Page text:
Morning Briefing – Tuesday, May 14

The Copenhagen Post’s daily digest of what the Danish press is reporting

Government to revamp unemployment reform

Multiple sources are reporting that the government is set to release a new unemployment benefit (dagpenge) model today in the face of mounting opposition to changes that took effect in January.  The government believes that the new plan will save between 20,000 and 25,000 dagpenge recipients who will lose their rights as part of the reform. The plan will last until 2016, when the original plan will kick in. More about this story on as it becomes available. 

Taxman accused of intimidation

The tax authorities, Skat, have been accused of using illegal intimidation in their efforts to collect money owed to them. Hanne Søgaard Hansen, the head of Skatterådet, an oversight body, accused Skat of sending taxpayers threatening letters and fining accountants as much as 100,000 kroner for minor errors. – Jyllands-Posten

Vocational schools want to keep out bad students

Vocational schools want to have the right to implement admission requirements in order to keep the worst and least motivated students away from their classrooms. At Niels Brock vocational school, 112 out of 315 applicants for next semester were so under-qualified that the administration decided to give them an admissions test. Of those that have taken the test, 41 have failed. – Berlingske

Report: sorting makes recycling cheaper

A new report from environmental protection agency Miljøstyrelsen has ended the myth that it is difficult to recycle household rubbish. Some 55 percent of household waste can be recycled if it is sorted properly, according to the report. At the same time, it will be 200 kroner cheaper per household to get rid of waste than it is today. Currently only 17 percent of household waste is recycled. – Ingeniøren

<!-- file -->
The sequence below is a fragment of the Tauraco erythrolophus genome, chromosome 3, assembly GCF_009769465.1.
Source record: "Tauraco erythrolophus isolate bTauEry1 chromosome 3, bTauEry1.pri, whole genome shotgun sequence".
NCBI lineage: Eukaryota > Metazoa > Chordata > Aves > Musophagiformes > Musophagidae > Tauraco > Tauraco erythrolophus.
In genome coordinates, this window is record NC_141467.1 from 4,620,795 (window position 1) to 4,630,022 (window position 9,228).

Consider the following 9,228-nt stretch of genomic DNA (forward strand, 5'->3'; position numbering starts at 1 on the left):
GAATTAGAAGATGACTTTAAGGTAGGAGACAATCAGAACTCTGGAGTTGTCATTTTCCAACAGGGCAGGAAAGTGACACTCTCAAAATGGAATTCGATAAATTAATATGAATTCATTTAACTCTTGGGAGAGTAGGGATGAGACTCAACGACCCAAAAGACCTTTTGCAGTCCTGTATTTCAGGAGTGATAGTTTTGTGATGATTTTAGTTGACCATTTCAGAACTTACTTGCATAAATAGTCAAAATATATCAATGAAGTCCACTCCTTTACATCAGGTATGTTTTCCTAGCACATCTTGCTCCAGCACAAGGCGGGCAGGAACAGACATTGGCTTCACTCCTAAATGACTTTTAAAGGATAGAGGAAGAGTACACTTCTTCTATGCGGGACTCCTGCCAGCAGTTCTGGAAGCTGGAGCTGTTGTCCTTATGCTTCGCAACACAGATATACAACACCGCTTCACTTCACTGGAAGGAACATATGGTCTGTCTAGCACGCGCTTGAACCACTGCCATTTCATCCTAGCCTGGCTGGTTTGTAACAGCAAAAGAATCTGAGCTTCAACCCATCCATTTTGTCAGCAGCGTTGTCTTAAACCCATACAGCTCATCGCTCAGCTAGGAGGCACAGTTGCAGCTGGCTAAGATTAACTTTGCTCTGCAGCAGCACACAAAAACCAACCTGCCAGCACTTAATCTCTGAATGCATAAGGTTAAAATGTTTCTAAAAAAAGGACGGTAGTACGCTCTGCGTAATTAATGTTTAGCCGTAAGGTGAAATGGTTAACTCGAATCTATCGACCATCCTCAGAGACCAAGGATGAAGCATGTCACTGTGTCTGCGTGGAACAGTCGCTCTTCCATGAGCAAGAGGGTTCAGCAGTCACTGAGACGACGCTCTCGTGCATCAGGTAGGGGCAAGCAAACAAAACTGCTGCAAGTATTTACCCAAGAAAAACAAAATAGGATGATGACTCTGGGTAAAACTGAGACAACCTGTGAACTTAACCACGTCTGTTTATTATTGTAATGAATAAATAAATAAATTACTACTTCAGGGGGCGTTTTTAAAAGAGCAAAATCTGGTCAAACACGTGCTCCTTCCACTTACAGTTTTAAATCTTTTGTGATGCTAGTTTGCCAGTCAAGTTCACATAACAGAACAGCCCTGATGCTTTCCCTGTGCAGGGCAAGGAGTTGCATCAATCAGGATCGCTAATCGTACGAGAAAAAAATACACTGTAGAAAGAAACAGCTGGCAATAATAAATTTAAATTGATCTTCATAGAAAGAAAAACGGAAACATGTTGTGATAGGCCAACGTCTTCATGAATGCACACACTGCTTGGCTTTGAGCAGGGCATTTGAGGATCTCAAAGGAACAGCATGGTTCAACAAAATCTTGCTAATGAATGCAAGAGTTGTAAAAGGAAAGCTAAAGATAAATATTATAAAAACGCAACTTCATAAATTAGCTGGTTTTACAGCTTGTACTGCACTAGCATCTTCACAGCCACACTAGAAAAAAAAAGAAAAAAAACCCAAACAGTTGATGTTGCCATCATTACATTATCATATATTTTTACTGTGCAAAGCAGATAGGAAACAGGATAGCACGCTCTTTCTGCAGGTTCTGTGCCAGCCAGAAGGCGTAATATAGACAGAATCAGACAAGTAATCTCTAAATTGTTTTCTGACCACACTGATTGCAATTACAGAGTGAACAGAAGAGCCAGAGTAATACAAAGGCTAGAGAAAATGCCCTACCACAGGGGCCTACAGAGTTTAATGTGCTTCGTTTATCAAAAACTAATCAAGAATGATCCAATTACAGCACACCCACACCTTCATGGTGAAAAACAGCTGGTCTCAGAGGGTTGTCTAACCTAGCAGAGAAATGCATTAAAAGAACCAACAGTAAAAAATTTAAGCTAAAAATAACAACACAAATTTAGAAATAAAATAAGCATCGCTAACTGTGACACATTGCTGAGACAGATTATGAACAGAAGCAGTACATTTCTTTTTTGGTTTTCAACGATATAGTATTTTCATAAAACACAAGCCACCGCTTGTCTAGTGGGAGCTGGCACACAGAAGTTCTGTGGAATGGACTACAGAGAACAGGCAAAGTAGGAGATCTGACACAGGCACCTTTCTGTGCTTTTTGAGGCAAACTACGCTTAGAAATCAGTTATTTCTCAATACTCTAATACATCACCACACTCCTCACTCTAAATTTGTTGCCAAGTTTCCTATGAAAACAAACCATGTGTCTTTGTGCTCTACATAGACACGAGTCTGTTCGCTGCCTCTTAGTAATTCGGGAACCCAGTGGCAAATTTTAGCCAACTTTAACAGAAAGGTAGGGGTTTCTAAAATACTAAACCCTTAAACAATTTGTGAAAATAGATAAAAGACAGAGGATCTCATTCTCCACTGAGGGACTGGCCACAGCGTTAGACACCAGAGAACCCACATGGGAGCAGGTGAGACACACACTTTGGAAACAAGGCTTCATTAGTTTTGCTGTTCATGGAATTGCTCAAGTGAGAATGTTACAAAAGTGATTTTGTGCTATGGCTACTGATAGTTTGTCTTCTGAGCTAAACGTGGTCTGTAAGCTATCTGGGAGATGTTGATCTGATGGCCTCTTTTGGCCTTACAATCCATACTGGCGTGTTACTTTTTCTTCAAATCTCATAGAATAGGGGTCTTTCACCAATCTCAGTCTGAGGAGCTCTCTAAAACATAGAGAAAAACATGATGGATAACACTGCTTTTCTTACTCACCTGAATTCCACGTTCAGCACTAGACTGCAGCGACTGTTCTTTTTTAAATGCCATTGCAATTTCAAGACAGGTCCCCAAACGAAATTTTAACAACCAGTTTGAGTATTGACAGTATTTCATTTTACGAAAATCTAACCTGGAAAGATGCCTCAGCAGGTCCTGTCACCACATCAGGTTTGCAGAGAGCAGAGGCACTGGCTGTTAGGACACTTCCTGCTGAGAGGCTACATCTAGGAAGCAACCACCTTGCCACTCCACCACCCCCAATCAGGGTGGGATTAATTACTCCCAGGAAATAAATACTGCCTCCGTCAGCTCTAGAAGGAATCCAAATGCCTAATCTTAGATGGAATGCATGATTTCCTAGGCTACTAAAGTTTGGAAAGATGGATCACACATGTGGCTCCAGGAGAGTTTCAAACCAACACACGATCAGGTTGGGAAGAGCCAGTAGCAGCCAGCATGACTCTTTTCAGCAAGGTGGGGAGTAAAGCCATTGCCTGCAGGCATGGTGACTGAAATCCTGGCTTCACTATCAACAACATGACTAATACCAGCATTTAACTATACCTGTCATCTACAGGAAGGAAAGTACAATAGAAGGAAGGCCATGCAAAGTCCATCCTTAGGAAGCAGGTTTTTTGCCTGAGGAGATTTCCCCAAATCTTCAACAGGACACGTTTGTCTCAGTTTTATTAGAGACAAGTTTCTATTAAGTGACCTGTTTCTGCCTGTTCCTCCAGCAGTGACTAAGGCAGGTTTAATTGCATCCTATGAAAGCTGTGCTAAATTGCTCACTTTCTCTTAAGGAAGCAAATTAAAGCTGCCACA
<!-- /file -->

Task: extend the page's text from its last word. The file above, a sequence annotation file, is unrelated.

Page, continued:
Researchers: Parkinson’s spreads quickly

Doctors at Hvidovre Hospital have published ground-breaking research about Parkinson’s disease, showing that the condition affects certain parts of the brain much earlier than previously believed. The findings could help patients avoid some of the late-stage side-effects of the illness. –

Denmark still on ice hockey A list 

Denmark held on to beat Belarus 3-2 at the ice hockey world championships in Stockholm yesterday to secure another year in the A division. Denmark raced to a 3-0 lead, but two Belarusian goals late in the second period reduced the advantage. Denmark managed to hold on and is now third from bottom in their eight-team group. –

Greenland gets unexpected visitor

Two wildlife rangers from Sisimiut, Greenland, were in for a surprise during a recent patrol when they spotted the first albatros seen on the island since 1963. Photos sent to the Greenland Nature Institute confirmed the sighting. Albatrosses are normally found only in the southern hemisphere. – DR Nyheder